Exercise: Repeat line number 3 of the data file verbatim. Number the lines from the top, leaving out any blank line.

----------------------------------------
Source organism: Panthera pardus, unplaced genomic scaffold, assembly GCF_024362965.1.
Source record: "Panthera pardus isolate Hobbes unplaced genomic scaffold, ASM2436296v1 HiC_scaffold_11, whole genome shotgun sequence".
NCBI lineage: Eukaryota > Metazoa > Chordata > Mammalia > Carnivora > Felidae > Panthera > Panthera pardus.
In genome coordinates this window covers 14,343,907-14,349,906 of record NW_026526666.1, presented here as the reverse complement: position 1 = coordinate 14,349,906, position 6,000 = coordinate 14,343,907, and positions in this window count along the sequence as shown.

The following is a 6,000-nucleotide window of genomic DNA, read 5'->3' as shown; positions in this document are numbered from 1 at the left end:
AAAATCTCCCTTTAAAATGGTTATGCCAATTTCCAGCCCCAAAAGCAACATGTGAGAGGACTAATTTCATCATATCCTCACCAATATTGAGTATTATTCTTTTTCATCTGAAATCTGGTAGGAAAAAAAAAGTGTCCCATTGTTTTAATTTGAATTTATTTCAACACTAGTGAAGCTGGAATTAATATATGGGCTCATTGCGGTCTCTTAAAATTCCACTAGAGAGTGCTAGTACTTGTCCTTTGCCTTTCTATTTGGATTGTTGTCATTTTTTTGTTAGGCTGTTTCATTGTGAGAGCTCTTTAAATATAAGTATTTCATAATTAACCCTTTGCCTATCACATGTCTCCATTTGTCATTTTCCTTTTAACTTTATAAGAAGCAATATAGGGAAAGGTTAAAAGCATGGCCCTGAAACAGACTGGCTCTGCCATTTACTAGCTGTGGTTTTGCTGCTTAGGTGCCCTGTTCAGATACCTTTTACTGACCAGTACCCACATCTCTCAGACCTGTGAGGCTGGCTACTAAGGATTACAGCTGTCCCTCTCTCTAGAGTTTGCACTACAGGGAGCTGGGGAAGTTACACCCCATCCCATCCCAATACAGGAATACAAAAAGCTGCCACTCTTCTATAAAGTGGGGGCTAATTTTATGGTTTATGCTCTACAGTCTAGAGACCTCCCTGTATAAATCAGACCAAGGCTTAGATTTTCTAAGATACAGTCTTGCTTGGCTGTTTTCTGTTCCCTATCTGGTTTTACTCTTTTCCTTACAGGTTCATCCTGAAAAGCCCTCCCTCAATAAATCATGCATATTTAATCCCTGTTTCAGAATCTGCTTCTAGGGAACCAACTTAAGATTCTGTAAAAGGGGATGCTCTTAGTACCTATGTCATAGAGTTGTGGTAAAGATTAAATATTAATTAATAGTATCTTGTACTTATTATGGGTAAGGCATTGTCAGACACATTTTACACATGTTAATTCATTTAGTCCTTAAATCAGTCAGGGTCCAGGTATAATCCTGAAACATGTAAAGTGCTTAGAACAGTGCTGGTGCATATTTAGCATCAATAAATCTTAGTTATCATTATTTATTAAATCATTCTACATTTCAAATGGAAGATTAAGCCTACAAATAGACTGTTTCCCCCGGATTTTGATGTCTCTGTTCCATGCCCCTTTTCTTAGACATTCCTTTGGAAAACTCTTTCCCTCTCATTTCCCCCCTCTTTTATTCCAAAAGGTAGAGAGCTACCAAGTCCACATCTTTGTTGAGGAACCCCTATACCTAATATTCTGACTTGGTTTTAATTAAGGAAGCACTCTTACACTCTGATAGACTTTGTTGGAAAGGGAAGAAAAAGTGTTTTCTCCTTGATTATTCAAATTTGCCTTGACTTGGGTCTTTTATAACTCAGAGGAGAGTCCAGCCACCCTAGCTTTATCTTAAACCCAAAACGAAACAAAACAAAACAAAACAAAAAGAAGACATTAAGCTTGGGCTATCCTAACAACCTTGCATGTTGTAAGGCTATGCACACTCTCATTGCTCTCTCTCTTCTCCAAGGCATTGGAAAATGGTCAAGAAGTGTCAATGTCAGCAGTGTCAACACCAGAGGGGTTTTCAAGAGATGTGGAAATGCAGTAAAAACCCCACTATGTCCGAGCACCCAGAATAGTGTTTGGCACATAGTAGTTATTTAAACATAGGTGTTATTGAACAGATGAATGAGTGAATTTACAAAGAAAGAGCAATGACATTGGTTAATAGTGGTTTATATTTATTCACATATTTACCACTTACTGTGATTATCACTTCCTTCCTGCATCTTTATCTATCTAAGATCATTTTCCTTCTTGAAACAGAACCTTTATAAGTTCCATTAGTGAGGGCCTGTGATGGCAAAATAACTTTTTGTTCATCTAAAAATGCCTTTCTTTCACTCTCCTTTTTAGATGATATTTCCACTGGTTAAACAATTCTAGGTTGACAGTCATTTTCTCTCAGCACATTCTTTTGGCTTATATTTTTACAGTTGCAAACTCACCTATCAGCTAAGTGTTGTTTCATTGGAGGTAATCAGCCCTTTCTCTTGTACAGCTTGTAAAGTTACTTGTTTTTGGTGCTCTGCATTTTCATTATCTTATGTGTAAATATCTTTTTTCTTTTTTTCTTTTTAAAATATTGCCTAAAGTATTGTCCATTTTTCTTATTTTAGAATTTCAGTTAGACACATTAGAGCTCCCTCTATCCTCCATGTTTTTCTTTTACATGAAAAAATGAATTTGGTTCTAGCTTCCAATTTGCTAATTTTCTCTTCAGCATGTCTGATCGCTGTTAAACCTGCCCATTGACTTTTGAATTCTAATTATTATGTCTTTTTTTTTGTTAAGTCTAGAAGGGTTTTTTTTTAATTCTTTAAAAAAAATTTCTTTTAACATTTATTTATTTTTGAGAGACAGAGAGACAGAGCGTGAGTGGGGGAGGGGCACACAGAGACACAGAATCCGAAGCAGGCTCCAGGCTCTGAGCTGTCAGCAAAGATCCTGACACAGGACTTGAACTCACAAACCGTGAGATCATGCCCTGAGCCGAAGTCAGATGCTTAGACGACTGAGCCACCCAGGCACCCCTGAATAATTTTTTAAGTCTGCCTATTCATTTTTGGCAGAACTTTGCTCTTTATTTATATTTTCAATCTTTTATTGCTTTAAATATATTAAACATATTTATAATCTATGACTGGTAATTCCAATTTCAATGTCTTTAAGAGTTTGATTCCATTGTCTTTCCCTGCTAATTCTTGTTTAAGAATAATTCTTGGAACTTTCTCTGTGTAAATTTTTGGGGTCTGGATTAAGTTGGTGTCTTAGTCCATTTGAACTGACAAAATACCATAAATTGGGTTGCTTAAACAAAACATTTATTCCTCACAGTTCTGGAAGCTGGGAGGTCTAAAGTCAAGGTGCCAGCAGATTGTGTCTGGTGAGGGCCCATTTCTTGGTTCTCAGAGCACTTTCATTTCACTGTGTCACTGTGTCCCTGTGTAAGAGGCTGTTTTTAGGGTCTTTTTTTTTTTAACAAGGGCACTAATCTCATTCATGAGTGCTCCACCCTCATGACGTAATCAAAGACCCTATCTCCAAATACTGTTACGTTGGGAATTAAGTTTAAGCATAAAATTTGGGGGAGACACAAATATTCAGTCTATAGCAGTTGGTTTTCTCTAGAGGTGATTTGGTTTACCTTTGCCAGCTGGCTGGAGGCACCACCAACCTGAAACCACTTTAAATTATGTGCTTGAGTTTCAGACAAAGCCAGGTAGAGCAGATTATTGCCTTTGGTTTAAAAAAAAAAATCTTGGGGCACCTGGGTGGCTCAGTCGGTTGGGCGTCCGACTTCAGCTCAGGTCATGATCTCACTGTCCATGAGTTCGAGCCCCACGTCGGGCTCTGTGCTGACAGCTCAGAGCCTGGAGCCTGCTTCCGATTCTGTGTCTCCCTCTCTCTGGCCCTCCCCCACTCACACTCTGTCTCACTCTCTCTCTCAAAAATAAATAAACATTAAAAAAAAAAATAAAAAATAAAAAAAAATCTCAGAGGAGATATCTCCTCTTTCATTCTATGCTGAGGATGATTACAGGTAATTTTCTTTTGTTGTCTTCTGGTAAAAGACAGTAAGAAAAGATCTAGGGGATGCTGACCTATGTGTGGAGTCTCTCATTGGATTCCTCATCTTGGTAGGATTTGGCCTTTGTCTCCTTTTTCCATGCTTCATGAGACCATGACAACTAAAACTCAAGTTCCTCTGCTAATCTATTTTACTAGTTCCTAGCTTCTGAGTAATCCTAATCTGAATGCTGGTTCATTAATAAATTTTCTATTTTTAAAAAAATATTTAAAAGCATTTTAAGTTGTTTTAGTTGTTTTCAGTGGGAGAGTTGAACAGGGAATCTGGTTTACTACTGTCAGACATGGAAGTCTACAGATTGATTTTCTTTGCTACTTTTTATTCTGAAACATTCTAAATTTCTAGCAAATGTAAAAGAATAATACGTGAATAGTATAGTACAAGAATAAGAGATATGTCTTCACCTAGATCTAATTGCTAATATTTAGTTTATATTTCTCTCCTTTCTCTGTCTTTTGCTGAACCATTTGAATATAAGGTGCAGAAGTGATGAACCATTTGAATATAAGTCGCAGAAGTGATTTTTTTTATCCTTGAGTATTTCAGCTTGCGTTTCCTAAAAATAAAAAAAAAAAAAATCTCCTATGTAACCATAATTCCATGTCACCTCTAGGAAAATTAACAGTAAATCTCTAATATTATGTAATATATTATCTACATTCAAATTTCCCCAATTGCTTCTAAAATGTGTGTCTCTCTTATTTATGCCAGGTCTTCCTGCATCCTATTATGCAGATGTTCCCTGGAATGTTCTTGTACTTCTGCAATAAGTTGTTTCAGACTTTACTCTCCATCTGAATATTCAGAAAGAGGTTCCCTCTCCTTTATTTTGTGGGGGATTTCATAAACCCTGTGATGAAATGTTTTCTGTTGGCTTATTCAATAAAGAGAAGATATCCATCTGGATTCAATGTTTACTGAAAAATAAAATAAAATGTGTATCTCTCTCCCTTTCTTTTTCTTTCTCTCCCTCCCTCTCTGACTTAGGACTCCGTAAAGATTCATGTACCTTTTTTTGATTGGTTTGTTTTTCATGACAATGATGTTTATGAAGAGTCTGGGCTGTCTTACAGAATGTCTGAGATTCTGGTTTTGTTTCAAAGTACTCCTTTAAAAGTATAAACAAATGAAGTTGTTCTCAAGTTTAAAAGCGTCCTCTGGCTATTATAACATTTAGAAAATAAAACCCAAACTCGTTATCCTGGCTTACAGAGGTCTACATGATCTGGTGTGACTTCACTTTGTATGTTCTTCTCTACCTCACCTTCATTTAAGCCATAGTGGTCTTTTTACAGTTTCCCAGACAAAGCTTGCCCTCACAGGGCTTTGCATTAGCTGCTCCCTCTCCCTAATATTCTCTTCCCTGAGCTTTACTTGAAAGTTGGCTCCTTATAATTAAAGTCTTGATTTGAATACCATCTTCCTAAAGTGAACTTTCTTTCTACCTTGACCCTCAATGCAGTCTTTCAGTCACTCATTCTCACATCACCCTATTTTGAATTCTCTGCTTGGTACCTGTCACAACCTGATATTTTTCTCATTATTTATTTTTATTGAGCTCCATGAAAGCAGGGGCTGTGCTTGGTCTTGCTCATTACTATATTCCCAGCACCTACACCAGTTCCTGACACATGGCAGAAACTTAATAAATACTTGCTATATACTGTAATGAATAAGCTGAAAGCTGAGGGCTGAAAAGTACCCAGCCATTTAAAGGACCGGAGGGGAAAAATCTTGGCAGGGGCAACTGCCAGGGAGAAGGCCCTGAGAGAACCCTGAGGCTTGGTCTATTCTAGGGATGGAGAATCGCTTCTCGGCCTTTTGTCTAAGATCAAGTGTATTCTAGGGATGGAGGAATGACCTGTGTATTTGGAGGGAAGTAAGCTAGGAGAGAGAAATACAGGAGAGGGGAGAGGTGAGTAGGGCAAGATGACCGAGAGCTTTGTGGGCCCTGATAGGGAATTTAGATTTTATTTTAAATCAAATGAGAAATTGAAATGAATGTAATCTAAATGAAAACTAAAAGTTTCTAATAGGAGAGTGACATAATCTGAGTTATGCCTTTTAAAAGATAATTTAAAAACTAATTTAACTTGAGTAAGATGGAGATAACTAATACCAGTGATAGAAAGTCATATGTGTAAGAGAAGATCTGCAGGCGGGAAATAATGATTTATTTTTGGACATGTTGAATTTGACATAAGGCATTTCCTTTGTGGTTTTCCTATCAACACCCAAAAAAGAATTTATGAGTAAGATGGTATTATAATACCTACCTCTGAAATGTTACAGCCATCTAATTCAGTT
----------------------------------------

NCBI lineage: Eukaryota > Metazoa > Chordata > Mammalia > Carnivora > Felidae > Panthera > Panthera pardus.